Review: Black Blooded at New Gallery of Modern Art
AT NEARLY 70 PIECES from 50 artists, it’s the largest-ever show at New Gallery of Modern Art in uptown. But the ambition of Black Blooded goes far beyond its size. Curator Jessica Moss has crafted what she refers to as a “family photo album.” The roster contains some today’s most esteemed living artists, such as Kerry James Marshall and Martin Puryear, alongside the immense, emerging, North Carolina-bred talent of Stacy Lynn Waddell and Stephanie J. Woods—and even artists who have just begun to show their work within a gallery setting. The result is a rich, seismic look at identity, race, and representation.
In a brief chat days before the event, Moss offered another descriptor of the event: “a barbecue,” with “the crazy aunties and the babies running around” in tow. That hints at how Black Blooded offers accessibility in parallel to complexity: You’re more than welcome to come in, but be open to learning something. David Huffman's "UFO" continues the Afrofuturism tradition, a long-standing movement that traverses science fiction and African and African Diaspora culture. Works like Rashaad Newsome's collaged "Grand Prize" add notes on gender and sexuality to the dialogue, with details begging to be inspected—down to its custom frame clad in leather and automotive paint. Rashayla Marie Brown's photographic self-portrait "Token (You, Sucka)" challenges the viewer's own intentions and touches on an aspect of creating art specific to creatives of color.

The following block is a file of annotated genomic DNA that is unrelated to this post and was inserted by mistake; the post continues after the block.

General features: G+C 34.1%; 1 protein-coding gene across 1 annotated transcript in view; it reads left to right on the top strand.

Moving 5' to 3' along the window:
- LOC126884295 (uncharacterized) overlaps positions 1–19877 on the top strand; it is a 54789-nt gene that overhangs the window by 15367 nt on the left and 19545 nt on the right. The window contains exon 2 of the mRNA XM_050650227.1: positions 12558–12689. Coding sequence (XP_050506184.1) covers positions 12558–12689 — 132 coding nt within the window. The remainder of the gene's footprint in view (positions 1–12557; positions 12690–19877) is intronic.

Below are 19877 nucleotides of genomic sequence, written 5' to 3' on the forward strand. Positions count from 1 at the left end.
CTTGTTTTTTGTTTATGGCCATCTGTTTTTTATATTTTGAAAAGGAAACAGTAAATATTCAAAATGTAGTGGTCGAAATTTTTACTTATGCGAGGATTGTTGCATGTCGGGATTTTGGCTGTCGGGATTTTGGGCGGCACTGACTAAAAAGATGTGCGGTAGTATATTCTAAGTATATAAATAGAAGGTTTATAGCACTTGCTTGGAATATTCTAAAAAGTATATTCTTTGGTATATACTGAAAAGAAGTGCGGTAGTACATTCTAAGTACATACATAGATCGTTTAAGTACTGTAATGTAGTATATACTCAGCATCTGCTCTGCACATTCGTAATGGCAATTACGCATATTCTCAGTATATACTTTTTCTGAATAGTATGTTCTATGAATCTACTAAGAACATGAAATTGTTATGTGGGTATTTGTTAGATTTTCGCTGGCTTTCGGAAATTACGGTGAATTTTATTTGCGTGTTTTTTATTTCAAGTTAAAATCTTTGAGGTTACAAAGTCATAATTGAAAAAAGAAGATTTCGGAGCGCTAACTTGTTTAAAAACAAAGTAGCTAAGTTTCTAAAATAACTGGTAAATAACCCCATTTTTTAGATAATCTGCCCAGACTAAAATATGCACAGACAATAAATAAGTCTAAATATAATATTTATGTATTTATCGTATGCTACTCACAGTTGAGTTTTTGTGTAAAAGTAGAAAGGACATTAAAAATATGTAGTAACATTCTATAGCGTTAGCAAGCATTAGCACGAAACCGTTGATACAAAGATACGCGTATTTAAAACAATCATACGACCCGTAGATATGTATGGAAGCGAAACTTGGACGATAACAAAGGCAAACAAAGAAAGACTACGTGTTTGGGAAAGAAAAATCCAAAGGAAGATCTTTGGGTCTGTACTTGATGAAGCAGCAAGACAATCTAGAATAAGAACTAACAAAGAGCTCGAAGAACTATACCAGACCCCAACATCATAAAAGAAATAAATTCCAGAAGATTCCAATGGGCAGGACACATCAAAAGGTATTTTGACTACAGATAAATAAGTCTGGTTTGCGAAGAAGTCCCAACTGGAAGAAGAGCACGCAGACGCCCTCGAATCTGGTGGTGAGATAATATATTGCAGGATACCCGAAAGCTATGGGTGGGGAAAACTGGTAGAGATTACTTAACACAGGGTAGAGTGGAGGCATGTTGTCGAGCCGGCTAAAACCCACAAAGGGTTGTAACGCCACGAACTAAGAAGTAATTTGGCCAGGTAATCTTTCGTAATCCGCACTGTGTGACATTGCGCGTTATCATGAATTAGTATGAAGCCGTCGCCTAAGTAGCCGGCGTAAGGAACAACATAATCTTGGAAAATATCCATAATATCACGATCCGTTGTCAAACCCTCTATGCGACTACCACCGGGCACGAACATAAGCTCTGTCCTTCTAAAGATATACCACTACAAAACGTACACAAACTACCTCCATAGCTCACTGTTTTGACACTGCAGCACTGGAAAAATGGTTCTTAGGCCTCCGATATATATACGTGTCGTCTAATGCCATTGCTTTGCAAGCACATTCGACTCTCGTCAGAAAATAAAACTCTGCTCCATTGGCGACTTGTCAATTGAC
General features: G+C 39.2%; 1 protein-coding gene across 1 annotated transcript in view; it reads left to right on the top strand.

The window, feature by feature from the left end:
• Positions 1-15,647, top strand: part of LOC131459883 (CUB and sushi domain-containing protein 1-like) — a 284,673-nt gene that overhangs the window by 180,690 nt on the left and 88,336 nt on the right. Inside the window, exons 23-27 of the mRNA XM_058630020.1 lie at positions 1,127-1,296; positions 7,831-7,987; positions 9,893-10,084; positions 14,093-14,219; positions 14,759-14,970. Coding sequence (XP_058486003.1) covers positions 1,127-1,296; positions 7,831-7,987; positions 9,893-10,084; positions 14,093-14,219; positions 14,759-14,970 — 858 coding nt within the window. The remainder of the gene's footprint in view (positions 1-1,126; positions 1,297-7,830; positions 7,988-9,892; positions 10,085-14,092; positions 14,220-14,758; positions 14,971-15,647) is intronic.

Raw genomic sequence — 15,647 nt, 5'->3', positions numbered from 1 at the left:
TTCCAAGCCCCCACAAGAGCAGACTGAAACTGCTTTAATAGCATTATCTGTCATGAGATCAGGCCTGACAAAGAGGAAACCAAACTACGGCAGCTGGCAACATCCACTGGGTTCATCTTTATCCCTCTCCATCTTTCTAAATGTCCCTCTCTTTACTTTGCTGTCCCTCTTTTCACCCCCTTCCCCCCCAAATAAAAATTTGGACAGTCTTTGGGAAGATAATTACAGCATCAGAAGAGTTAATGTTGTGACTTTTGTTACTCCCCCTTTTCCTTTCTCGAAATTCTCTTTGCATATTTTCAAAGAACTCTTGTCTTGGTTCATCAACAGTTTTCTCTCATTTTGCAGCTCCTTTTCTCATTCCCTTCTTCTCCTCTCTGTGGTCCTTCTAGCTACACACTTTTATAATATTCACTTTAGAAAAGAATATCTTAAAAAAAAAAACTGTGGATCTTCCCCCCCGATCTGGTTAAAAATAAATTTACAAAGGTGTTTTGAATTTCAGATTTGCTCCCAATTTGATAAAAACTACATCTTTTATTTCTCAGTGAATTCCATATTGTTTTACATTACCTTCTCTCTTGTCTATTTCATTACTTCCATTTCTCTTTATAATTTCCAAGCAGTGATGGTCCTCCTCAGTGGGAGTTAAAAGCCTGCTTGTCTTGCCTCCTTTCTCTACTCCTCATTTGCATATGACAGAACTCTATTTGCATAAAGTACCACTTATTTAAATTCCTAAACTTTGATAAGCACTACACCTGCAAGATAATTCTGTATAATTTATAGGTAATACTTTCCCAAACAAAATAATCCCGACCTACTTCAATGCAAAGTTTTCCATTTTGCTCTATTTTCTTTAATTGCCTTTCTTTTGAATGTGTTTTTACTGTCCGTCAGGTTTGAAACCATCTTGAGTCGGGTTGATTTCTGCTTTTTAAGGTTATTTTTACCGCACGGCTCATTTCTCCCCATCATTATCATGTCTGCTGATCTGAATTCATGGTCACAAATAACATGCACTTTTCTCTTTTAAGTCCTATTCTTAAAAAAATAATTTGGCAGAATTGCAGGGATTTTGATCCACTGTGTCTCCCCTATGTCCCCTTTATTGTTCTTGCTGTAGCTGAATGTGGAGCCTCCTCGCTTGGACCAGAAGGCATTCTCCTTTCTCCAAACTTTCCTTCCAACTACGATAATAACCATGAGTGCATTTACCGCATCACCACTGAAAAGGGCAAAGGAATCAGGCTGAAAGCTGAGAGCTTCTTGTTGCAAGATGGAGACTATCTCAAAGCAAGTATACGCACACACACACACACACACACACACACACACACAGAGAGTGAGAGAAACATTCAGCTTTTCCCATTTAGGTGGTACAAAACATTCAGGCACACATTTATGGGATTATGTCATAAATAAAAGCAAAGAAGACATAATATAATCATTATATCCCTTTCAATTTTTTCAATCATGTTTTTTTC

Moss has maintained that “it’s just not one space or person” that makes a show like this happen. There’s the involvement of Irina Toshkova, who asked Moss to curate a show in her space, along with the behind-the-scenes machinations involving Dammit Wesley of Camp North End space Blk Mrkt and long-time Charlotte arts figure and advocate Jonell Logan. The community collaboration extended to a few public conversations with artists surrounding its opening, at the Bechtler Museum of Modern Art and LaCa Projects.
Black Blooded shows that location is vital to representation—not just in the diversity of showing local and national work, but in this display being offered in uptown Charlotte, a major gateway for lifelong Charlotteans, new residents, and visitors. It’s also a place where representation seems historically challenged, as the city continues to balloon. A sense of time is also important, not just in showing the artists of today but how it can create conversations in the days ahead. The ripples of showing diverse work are numerous: richer conversations between viewer and artist, careers otherwise challenged by lack of access pushed forward, and also, a clearer family portrait of all of us.